Trinity is the second oldest Episcopal church in Mobile, and the only one to have the distinction of having been consecrated twice by two different bishops. Much of its long history, however, did not take place at its present location.
The church was organized by a few dozen members in 1846 and was at the time meeting in a music hall on St. Anthony Street. When the membership topped 500, it was obvious that a permanent home was required, and a cornerstone was dedicated in 1853 at the southeast corner of Jackson and St. Anthony streets.
The New York architectural firm of Frank Wills and Henry Dudley was selected to build the church. Both men were British born and became leading proponents of the Gothic Revival style for church design. Examples of their work may be found from Canada to New England to the Deep South. In Alabama, the firm designed Trinity Church in 1853-57, followed by another in Montgomery in 1854 and finally one in Huntsville in 1857.
A Free Church — For A While
Trinity was termed a “free church.” Traditionally, pews were either rented or sold to parishioners to raise operational funds. However, the pews here were free and it was planned that monies from free-will offerings would fund the needs of the new church. Unfortunately, those offerings proved insufficient, and members of Trinity soon began renting their pews.
Centered in what today is known as the DeTonti Square Historic District, Trinity Church grew with the upscale neighborhood. One such resident was Orville F. Cawthon Sr. who was a druggist and an owner of the Stonewall Cotton Mills near Meridian. He and his family occupied a handsome home on State Street.
His oldest daughter, Clara, had been married barely a year when she died in 1883. In her memory, Cawthon funded the construction of an offset tower for Trinity the following year. When his son died in 1891 at the age of 30, the distraught father had a lovely stained glass window installed in his memory.
A Shrinking Membership and Changing Neighborhood
At the end of the 19th century, the church had nearly 600 members, but as the 20th century arrived, the city began a westward move beyond Broad Street. By the 1920s, the church experienced a marked decline in membership as the neighborhood no longer was attracting young or prosperous parishioners. Many of the once grand houses were reduced to boarding houses — or worse.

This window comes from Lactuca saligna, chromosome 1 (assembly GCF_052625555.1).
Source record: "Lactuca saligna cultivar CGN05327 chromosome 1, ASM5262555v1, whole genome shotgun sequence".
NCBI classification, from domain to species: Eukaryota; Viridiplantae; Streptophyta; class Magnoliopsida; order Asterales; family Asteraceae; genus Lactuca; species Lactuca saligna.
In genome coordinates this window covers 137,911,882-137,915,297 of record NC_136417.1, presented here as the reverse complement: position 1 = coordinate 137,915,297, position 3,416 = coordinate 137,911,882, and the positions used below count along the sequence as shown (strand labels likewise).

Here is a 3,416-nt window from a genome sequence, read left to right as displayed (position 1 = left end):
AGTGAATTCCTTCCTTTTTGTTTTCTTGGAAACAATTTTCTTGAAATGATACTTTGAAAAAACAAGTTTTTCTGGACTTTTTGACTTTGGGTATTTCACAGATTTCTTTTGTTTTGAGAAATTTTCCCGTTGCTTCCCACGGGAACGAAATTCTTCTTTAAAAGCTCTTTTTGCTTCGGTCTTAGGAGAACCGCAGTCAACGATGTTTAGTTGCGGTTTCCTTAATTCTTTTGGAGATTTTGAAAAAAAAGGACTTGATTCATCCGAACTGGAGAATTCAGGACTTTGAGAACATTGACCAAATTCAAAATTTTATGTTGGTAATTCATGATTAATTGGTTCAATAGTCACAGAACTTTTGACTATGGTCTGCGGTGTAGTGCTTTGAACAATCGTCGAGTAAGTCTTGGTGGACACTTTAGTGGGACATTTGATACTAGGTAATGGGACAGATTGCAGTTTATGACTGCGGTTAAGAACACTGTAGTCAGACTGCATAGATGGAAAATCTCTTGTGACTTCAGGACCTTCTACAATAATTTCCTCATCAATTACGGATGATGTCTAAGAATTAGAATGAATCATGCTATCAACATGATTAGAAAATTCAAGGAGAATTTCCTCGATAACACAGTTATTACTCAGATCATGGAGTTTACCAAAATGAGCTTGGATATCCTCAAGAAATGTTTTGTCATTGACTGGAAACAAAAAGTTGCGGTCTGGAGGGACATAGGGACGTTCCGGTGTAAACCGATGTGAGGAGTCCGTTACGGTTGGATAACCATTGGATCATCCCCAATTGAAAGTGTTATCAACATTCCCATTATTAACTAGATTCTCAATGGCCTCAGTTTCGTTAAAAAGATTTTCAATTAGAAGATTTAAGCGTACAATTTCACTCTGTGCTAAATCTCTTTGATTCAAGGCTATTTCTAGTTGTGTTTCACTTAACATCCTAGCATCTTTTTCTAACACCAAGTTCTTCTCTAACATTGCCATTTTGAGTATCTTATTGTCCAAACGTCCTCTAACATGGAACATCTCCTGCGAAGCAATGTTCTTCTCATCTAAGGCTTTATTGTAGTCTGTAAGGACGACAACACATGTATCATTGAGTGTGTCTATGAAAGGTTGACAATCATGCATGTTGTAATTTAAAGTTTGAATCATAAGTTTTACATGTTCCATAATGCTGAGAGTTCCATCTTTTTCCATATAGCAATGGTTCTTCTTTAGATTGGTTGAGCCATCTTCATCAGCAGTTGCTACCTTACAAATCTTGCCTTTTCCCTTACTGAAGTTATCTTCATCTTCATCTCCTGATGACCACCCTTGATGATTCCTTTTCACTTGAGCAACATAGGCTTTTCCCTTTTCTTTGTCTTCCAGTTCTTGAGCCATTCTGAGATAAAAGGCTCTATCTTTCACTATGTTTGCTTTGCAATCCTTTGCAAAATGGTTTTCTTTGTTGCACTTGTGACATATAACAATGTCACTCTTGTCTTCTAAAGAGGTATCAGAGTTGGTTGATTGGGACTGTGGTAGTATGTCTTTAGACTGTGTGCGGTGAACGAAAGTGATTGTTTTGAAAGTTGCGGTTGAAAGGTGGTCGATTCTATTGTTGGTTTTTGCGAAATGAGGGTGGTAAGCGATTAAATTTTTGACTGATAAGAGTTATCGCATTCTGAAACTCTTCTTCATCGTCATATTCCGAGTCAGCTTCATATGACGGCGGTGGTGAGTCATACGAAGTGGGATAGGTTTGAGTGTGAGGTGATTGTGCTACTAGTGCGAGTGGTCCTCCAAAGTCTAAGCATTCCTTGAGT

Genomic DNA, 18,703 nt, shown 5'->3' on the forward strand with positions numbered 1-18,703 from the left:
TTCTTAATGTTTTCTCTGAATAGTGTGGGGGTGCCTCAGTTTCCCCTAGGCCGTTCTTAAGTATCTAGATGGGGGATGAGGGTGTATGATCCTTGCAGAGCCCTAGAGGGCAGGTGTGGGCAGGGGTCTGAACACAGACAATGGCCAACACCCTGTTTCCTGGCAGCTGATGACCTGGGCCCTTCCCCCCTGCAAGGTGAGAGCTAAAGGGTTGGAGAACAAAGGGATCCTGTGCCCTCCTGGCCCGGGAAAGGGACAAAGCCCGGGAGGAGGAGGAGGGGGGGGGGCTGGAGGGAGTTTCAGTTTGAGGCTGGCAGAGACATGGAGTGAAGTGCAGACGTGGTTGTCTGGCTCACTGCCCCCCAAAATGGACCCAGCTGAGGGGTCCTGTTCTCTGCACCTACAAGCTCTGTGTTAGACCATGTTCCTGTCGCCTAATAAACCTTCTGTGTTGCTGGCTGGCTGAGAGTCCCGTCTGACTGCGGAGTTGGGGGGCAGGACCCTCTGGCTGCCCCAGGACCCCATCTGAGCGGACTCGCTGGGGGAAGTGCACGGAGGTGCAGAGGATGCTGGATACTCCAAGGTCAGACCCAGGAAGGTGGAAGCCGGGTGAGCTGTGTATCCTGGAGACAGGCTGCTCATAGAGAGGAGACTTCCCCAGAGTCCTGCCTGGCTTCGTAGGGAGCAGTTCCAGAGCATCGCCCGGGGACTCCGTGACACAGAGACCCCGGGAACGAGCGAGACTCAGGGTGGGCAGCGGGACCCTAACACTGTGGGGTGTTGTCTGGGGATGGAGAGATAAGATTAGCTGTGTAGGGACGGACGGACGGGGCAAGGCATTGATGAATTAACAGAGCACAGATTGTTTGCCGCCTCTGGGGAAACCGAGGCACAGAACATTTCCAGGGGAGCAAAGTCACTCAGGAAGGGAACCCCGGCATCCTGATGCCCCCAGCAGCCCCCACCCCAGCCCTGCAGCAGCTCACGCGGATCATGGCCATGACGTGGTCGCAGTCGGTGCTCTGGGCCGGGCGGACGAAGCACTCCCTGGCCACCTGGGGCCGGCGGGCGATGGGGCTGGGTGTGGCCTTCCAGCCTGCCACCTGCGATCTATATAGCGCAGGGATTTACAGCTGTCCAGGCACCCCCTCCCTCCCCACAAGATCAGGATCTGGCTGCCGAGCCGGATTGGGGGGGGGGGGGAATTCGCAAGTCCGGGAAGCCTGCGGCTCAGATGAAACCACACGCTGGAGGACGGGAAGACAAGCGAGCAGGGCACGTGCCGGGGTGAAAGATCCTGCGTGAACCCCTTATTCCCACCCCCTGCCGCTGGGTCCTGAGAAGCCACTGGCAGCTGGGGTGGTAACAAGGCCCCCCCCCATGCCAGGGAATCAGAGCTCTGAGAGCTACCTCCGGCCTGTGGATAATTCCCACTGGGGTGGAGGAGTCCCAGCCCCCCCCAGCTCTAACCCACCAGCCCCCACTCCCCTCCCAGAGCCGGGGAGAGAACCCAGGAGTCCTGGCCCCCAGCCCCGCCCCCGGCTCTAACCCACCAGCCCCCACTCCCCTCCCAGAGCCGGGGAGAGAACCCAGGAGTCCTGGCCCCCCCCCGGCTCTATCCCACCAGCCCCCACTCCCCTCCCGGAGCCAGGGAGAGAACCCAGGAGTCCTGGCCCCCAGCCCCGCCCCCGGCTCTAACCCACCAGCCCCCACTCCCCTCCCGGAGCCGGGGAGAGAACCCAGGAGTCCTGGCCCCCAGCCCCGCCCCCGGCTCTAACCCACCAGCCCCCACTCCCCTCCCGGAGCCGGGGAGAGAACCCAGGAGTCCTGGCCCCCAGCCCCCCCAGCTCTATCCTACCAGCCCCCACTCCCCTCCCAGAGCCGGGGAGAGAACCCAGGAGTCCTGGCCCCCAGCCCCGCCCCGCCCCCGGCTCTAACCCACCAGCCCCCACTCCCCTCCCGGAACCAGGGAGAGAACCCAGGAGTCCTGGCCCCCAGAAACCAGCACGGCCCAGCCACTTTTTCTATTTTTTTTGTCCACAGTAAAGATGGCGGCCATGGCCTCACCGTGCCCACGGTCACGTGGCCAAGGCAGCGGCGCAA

In fact, in 1929, Herbert Schroeter, Trinity’s rector, turned in his resignation. He and his wife had found that the house next door to the rectory on North Joachim Street was operating as a very busy bordello. The couple was especially disturbed by having their home mistaken for it — at all hours of the night.
The vestry at Trinity moved the Schroeters to Houston Street in Midtown by 1930 and purchased a lot at 1900 Dauphin Street for a new church. A small chapel was constructed, and services and Sunday school classes were held there until construction funds could be raised. Regular services continued down on St. Anthony Street.
A “New” Church Home
In the early part of the 20th century, other congregations in Mobile elected to move when their neighborhoods became increasingly commercial. Presbyterians, Methodists, Baptists and Jews had all moved to Government Street, abandoning their former places of worship for new construction.
At the end of World War II, funds were finally raised for a new church on Dauphin Street but the members of Trinity chose a revolutionary plan. Rather than new construction, they would rebuild their historic church at 1900 Dauphin Street. Herbert Schroeter handled the deconsecration of the old sanctuary in 1945.
Architect C. L. Hutchisson Jr. was hired and the nearly century-old structure was carefully disassembled. Bricks were cleaned and numbered. The wood forming the handsome interior trusses was taken apart and tagged. The Cawthon tower and stained-glass windows were removed and reinstalled at the new location. Old timers were delighted to find that the floors creaked in the exact same places.
Episcopal Bishop C. C. J. Carpenter handled the second consecration of the church in 1950. A parish house would be added in 1962.
Trinity Episcopal Church has had some run-ins with Mother Nature over the decades since. In 1979, Hurricane Frederic toppled the Cawthon steeple and the church again sustained damage from the Christmas Tornado in 2012.
Today, Mobile’s Trinity Episcopal Church shows no sign of those disasters, and few would suspect that this Gothic landmark was so carefully moved, or that the move was precipitated by the world’s oldest profession.